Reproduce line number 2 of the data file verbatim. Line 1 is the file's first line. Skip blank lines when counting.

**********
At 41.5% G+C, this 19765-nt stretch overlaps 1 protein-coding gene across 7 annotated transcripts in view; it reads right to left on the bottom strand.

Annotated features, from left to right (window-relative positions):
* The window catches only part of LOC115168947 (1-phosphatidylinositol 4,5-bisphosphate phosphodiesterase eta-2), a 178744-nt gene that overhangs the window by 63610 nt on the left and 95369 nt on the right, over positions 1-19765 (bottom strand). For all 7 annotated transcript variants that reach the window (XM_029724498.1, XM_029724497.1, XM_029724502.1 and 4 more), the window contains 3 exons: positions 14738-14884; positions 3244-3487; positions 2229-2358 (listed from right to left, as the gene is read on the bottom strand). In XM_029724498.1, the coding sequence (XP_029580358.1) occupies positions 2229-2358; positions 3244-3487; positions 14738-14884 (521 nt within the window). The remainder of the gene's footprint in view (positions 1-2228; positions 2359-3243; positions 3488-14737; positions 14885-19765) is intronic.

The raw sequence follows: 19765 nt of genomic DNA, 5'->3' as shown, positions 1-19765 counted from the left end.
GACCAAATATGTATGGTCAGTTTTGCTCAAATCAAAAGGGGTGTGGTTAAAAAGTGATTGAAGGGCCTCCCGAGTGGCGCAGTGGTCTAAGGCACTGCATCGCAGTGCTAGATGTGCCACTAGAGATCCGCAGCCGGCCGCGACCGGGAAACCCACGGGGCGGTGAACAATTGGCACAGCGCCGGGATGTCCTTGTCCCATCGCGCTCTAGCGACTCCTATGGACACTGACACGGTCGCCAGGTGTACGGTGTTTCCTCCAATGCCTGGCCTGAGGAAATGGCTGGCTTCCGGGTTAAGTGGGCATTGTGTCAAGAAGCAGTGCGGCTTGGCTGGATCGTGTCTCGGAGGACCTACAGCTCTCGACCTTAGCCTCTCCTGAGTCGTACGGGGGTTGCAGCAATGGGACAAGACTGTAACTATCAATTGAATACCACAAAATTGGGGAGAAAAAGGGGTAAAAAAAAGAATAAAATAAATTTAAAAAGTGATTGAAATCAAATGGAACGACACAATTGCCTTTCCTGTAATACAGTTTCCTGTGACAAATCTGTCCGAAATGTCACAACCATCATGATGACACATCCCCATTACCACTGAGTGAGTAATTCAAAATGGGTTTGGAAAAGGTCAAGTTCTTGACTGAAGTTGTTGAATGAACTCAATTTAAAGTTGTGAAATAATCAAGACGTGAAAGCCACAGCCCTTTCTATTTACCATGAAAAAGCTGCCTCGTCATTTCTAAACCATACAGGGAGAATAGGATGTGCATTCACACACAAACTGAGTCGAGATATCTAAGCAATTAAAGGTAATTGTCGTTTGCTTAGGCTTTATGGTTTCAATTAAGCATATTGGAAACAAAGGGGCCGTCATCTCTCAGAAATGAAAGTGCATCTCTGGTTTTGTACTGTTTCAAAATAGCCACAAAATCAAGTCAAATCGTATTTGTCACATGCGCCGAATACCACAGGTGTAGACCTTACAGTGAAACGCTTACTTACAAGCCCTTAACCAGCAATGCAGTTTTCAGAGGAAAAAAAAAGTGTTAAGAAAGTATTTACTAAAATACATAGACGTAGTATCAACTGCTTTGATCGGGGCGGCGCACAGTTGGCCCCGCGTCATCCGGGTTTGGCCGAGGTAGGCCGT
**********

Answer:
Annotated features, from left to right (window-relative positions):